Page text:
Margaret Atwood began writing The Handmaid’s Tale while living in in West Berlin in 1984. The Berlin Wall was still standing then, and the culture of that society can be felt throughout the novel.

But as Atwood herself wrote: ‘It can’t happen here could not be depended upon: anything could happen anywhere, given the circumstances.’

Walls come down and new ones – literal or otherwise – go up, and there are loud echoes of today’s world in the novel, too. All of which makes these 9 quotes from the book just as fresh and relevant today as they were in the 1980s.

1.    ‘Ignoring isn’t the same as ignorance, you have to work at it.’

2.    ‘I wait. I compose myself. My self is a thing I must now compose, as one composes a speech. What I must present is a made thing, not something born.’

handmaids tale scene

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3.    ‘Better never means better for everyone. It always means worse, for some.’

4.     'He was not a monster, to her. Probably he had some endearing trait: he whistled, offkey, in the shower, he had a yen for truffles, he called his dog Liebchen and made it sit up for little pieces of raw steak. How easy it is to invent a humanity, for anyone at all. What an available temptation.’

handmaids tale scene

Photo copyright Hulu

5.    ‘I used to think of my body as an instrument, of pleasure, or a means of transportation, or an implement for the accomplishment of my will . . . Now the flesh arranges itself differently. I’m a cloud, congealed around a central object, the shape of a pear, which is hard and more real than I am and glows red within its translucent wrapping.’

6. ‘That was one of the things they do. They force you to kill, within yourself.’

handmaids tale scene

Photo copyright Hulu

7.    ‘Freedom, like everything else, is relative.’

8.    ‘The problem wasn’t only with the women, he says. The main problem was with the men. . . You know what they were complaining about the most? Inability to feel. . . Do they feel now? I say. Yes, he says, looking at me. They do.’

handmaids tale scene

Photo copyright Hulu

9.    ‘You can't help what you feel but you can help how you behave.’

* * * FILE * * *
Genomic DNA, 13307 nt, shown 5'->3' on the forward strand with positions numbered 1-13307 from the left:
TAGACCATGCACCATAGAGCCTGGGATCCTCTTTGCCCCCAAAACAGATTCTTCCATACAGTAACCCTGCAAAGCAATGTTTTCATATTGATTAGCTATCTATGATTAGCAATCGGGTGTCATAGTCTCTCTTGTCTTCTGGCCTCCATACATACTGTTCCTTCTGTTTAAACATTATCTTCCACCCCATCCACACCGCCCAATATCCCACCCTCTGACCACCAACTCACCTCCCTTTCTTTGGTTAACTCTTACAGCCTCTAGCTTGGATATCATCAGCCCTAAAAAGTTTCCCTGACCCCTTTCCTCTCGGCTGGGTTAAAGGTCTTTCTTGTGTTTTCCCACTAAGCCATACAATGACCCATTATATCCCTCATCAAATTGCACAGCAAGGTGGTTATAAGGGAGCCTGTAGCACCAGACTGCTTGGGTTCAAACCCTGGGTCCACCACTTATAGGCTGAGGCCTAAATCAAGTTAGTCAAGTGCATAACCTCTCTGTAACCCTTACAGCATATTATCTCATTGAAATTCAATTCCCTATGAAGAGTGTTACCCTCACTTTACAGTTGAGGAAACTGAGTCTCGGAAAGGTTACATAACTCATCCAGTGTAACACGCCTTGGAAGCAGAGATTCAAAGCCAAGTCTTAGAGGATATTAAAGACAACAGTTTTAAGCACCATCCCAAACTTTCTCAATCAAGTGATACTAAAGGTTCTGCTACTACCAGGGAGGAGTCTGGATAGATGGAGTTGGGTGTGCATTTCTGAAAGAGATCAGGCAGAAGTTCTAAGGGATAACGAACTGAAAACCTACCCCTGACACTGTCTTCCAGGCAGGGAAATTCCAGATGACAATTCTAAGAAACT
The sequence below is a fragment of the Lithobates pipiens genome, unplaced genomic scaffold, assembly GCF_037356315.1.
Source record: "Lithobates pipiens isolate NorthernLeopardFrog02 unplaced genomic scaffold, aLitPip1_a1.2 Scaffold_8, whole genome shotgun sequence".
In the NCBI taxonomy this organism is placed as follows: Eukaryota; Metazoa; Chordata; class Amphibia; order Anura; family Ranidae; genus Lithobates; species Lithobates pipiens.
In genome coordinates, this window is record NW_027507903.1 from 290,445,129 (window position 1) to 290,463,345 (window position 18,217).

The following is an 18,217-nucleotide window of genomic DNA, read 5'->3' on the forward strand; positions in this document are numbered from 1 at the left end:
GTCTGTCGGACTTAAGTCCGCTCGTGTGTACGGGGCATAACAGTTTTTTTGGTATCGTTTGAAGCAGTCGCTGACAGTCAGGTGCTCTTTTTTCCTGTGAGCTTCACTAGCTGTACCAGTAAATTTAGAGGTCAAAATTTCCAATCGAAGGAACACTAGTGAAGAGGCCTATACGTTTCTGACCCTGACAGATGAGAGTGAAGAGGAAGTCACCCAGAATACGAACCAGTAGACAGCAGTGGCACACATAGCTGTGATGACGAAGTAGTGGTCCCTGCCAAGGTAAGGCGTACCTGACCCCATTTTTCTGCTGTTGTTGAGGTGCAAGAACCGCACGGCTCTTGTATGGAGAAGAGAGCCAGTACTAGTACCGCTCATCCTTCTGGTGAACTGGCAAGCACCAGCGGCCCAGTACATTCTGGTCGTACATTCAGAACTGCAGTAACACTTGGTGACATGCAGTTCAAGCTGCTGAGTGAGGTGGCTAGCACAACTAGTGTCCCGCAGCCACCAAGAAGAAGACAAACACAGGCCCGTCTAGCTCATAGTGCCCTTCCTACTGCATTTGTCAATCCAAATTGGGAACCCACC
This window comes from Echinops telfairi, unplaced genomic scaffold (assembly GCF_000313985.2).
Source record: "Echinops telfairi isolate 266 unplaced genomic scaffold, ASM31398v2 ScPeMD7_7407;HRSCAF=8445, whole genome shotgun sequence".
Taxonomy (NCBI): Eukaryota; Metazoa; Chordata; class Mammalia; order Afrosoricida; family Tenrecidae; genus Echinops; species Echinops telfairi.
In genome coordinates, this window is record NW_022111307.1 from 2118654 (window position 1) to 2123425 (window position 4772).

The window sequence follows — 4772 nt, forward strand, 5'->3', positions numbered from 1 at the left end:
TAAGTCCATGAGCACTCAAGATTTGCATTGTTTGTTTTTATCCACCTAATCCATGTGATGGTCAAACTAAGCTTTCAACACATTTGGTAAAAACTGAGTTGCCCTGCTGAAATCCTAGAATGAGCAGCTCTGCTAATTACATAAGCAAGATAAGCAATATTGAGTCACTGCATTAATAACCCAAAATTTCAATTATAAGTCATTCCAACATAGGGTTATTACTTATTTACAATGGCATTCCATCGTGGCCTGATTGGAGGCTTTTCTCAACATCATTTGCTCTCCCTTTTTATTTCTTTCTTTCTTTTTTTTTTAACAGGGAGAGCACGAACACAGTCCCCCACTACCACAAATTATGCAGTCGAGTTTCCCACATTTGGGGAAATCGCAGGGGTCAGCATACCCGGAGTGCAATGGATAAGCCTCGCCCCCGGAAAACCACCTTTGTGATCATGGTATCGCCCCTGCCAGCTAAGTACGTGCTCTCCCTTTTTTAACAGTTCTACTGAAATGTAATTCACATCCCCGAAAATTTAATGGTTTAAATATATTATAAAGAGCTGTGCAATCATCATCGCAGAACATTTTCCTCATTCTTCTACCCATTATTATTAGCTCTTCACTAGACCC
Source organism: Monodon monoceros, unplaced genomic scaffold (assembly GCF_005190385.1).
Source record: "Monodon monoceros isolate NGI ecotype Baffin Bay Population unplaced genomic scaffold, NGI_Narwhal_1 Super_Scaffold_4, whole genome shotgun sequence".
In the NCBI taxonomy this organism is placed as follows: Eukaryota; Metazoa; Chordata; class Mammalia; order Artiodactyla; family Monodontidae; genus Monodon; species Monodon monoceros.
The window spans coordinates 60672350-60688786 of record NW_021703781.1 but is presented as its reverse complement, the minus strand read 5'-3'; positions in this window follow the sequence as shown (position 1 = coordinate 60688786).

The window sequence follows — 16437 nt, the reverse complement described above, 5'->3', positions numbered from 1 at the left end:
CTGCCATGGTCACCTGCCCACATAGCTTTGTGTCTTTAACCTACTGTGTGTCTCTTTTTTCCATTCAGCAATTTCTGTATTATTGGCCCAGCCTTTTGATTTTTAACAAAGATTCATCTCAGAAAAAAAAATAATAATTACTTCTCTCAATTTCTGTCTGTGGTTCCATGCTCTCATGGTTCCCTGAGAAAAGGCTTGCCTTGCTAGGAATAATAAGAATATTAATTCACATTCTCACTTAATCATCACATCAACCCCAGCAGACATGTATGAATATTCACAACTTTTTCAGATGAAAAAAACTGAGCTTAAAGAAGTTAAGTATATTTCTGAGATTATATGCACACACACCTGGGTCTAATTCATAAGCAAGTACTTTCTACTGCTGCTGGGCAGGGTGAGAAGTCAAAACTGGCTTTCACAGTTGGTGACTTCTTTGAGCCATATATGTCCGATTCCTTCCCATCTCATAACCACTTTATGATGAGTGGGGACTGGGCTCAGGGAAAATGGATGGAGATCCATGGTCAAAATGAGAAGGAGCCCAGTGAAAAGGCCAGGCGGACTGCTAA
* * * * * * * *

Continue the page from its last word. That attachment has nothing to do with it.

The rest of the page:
• The Handmaid's Tale


    Discover the dystopian novel behind the award-winning TV series in this beautiful gift edition.

    'I believe in the resistance as I believe there can be no light without shadow; or rather, no shadow unless there is also light.'

    Offred is a Handmaid in The Republic of Gilead, a religious totalitarian state in what was formerly known as the United States. She is placed in the household of The Commander, Fred Waterford - her assigned name, Offred, means 'of Fred'. She has only one function: to breed. If Offred refuses to enter into sexual servitude to repopulate a devastated world, she will be hanged. Yet even a repressive state cannot eradicate hope and desire. As she recalls her pre-revolution life in flashbacks, Offred must navigate through the terrifying landscape of torture and persecution in the present day, and between two men upon which her future hangs.

    Masterfully conceived and executed, this haunting vision of the future places Margaret Atwood at the forefront of dystopian fiction.

    'As relevant today as it was when Atwood wrote television event has hit such a nerve ...' Guardian


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  • The Testaments



    BOOK OF THE YEAR: Daily Telegraph, Evening Standard, Stylist, Sunday Times, Financial Times, Guardian, The Times, Observer, Red

    Margaret Atwood’s dystopian masterpiece, The Handmaid’s Tale, is a modern classic. Now she brings the iconic story to a dramatic conclusion in this riveting sequel.

    More than fifteen years after the events of The Handmaid’s Tale, the theocratic regime of the Republic of Gilead maintains its grip on power, but there are signs it is beginning to rot from within. At this crucial moment, the lives of three radically different women converge, with potentially explosive results.

    Two have grown up as part of the first generation to come of age in the new order. The testimonies of these two young women are joined by a third voice: a woman who wields power through the ruthless accumulation and deployment of secrets.

    As Atwood unfolds The Testaments, she opens up the innermost workings of Gilead as each woman is forced to come to terms with who she is, and how far she will go for what she believes.

    ‘Dear Readers: Everything you’ve ever asked me about Gilead and its inner workings is the inspiration for this book. Well, almost everything! The other inspiration is the world we’ve been living in.' Margaret Atwood

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